US pet food sales bank on power of top global players

Top pet food companies in the US contributed strong product development and market presence, helping US pet food account for 34% of global sales.

Global Pet Numbers 1603 Pe Tglobal

The ongoing dominance of US-based pet food companies atop the Top Pet Food Companies Database and annual report is a key reason the US continues to lead global pet food sales. While most of these companies, especially the two largest (Mars Petcare and Nestlé Purina PetCare), sell their products globally, their robust performance in the US definitely contributes to that market’s strength.

Among the 11 top-growing large brands of dry dog food in the US mass market channel in 2015, seven belonged to Mars or Nestle, according to Packaged Facts; the others were part of Ainsworth Pet Nutrition or Sunshine Mills, both among the 20 largest pet food companies globally. 

In the US pet specialty channel, brands under Mars and Nestlé—the latter through its Merrick and Zuke’s divisions—have spearheaded new product introductions in the fast-growing freeze-dried pet food category, GfK reported. Those brands were joined by one from WellPet, also one of the 20 largest companies.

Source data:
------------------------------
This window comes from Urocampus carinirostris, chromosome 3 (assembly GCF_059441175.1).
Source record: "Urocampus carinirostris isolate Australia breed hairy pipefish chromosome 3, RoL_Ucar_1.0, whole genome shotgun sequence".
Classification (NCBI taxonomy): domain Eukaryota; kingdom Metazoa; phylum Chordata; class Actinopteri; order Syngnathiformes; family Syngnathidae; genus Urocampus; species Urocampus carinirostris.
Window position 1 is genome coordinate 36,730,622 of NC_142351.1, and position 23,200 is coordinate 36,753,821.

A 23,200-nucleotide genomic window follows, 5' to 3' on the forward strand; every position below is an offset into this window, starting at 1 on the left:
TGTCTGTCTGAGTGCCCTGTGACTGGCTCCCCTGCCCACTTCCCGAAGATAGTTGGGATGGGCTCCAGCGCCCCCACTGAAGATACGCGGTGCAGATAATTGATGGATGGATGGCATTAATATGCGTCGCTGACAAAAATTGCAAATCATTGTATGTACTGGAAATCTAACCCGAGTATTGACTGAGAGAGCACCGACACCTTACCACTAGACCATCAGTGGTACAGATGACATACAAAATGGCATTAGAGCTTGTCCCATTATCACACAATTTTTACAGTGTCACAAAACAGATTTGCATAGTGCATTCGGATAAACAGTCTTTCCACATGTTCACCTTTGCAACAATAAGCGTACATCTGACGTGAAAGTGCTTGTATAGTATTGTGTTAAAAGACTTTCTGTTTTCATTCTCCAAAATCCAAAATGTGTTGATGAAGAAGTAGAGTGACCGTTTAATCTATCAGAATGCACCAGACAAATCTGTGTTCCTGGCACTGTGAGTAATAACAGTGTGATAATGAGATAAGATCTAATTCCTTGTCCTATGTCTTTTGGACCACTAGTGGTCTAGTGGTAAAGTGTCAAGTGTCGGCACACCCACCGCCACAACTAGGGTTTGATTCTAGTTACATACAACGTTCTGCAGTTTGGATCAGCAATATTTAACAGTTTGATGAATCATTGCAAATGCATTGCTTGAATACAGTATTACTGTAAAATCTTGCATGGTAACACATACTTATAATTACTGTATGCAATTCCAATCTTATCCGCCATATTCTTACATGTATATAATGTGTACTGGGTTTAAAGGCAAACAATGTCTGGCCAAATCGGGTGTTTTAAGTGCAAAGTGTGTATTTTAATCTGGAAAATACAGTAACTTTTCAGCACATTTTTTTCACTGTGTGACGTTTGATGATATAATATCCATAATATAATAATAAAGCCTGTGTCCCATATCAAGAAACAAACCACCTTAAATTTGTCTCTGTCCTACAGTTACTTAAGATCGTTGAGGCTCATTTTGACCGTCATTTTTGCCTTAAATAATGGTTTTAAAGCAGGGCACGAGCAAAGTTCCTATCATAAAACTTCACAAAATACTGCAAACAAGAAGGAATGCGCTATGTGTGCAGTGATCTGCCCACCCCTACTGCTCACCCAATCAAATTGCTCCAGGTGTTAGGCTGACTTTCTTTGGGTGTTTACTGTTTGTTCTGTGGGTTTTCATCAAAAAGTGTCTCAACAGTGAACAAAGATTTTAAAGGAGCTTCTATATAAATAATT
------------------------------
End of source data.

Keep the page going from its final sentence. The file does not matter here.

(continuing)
All this product development and market presence from top companies helped US pet food sales reach US$30.27 billion in 2015, a 3% increase over 2014. Sharing this data during Global Pet Expo in March 2016 in Orlando, Florida, USA, David Sprinkle of Packaged Facts projected 2016 sales to rise 3.3% to US$31.26 billion, with continuing growth each year climbing to 4.9% by 2020.

The 2015 US sales accounted for a large share of the US$70 billion global pet food market, though it should be noted the global figure is from GfK, which pegged US sales at only US$24 billion. That is still about 34% of the global market and more than all of Europe (US$20 billion) combined.

In US pet specialty, pet food sales reached US$13.1 billion in 2015, up 4% over 2014, reported Maria Lange of GfK at Petfood Forum 2016. The growth was driven by dollar sales increases rather than volume, with a 4.7% rise in sales offset by a 1.3% decline in poundage.

Other drivers of pet food sales in US pet specialty last year included continuing premiumization (though Lange also reported a move toward natural value-priced pet foods), ongoing robust growth of grain-free pet foods and the rapid increases in the freeze-dried category, particularly for products combining kibble and freeze-dried.

Page 1 of 704
Next Page